• Lenders may not require a minimum credit score
  • It can be arranged quickly
  • Some lenders may not require proof of buildings insurance, and don’t place restrictions on property construction (they’re willing to lend on timber or steel-framed buildings, for example, or thatched cottages)

How much can I borrow with a Restart Mortgage?

Your unencumbered property can earn you borrowing up to 75% of the assessed value of the property: that’s £337,500 you can access (minus fees) on a property worth £450K.

There’s usually a minimum property value of £100K.

How much will a Restart Mortgage cost?

Most of these loans are available only on Capital Repayment terms.

Current interest rates range from 4.4% over base rate for borrowing of up to £250K with 50% LTV on a BoE lifetime tracker, to 8.4% over base rate for borrowing from £5-£100K at 75% LTV.

There are Restart lenders who don’t charge application fees, who don’t require that you pay for your own legal advice, and who won’t hit you with an early repayment charge (ERC).

You may need to pay a standard Deeds Release fee when you repay the mortgage of £125.

Valuation fees: some lenders may speed up the application process and keep borrower costs down by using a low-cost desktop "automated valuation"(AVM) when they’re looking to lend a up to £50K at a maximum 30% LTV against properties valued up to £500K. Or a "drive-by" valuation for loans of up to £100K, up to 75% LTV.

When it comes to being clear about exactly how much it will cost you to get back into the world of mortgage-paying, whether it’s the most appropriate form of borrowing for you, and whether you can afford it, help from an experienced property finance broker (such as Clifton Private Finance) could prove to be well worth a modest broker’s fee if we can set up finance for you.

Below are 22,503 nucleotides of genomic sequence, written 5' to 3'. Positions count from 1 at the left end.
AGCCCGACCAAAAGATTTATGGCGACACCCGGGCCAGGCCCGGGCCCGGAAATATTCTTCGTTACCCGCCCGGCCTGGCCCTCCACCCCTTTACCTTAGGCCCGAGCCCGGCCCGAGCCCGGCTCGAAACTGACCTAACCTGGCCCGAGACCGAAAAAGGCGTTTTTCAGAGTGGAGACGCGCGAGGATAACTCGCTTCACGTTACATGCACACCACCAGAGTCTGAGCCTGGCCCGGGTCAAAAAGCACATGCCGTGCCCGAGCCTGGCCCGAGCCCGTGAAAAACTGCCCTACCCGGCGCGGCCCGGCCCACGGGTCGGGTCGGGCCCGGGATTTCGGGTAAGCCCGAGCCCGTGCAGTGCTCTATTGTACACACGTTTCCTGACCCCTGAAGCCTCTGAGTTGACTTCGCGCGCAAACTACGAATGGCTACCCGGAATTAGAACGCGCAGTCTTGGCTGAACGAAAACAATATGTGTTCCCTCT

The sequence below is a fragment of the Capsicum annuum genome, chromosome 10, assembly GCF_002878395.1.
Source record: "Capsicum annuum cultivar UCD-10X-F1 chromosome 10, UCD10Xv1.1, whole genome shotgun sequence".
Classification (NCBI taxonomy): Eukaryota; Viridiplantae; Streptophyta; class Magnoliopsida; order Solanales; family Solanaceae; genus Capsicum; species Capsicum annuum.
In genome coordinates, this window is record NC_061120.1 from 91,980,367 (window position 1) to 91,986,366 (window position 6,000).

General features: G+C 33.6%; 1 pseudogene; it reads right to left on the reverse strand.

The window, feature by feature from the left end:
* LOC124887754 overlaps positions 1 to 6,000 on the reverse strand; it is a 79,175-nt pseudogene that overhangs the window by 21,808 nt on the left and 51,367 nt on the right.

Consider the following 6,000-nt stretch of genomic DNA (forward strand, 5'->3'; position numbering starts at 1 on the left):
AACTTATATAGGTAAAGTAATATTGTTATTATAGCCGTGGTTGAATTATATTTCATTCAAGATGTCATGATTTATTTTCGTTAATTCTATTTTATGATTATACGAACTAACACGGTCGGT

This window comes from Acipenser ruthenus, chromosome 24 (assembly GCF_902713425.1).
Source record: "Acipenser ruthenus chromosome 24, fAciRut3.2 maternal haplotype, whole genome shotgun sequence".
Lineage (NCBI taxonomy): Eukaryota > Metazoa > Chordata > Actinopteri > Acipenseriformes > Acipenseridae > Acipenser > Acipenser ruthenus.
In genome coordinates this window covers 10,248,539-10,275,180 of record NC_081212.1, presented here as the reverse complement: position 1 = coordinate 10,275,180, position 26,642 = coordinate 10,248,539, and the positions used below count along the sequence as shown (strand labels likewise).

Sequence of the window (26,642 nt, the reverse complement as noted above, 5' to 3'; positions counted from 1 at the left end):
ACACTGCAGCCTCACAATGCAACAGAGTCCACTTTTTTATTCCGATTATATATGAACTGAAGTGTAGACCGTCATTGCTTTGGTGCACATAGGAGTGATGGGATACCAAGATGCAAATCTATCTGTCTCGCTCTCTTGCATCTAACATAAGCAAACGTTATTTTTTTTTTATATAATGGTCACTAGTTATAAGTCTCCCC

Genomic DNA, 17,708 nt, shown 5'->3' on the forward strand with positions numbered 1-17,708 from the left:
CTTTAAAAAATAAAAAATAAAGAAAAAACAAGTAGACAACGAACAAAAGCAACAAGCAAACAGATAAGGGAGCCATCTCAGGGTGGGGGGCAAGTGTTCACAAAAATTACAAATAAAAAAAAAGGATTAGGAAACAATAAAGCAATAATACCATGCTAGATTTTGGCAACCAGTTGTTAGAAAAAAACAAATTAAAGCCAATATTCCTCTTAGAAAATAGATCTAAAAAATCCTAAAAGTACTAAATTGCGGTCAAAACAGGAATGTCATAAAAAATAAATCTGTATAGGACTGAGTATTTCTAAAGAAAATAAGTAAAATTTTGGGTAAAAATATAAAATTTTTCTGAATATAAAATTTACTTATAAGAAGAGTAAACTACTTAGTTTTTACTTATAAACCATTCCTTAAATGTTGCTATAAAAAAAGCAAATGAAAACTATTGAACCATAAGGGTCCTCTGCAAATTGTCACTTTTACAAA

What can I get an unencumbered mortgage for?

It’s possible to source this type of lending for any type of building construction.

Nearly all lenders are willing to loan against the value of your property if you want to do renovations or improvements to that property.

Some may not consider lending for the purpose of debt consolidation or business investment. 

We can find you a Restart Mortgage lender who will lend for any legal purpose except business start-up or avoiding bankruptcy.

Do I need to be employed to get a Restart Mortgage?

Short answer – no.

It’s quite likely that prospective borrowers who have paid off their mortgages will be at retirement age. Most lenders in this market are willing to look at borrowers who have an income of £15,000 a year (or more), but it can come from a pension or self-employed earnings as well as paid employment.

Lenders may also be willing to consider payments from Working Family Tax Credit and Child Benefit, so long as you can show a total of £25,000 in income.

Find the right finance for your circumstances

If you haven’t had mortgage payments to keep up with, this could come as a shock on your monthly budget. An experienced property finance broker can walk you through your options, and will demonstrate the comparative costings. Call us to arrange a convenient time to discuss your circumstances in detail:

0203 900 4322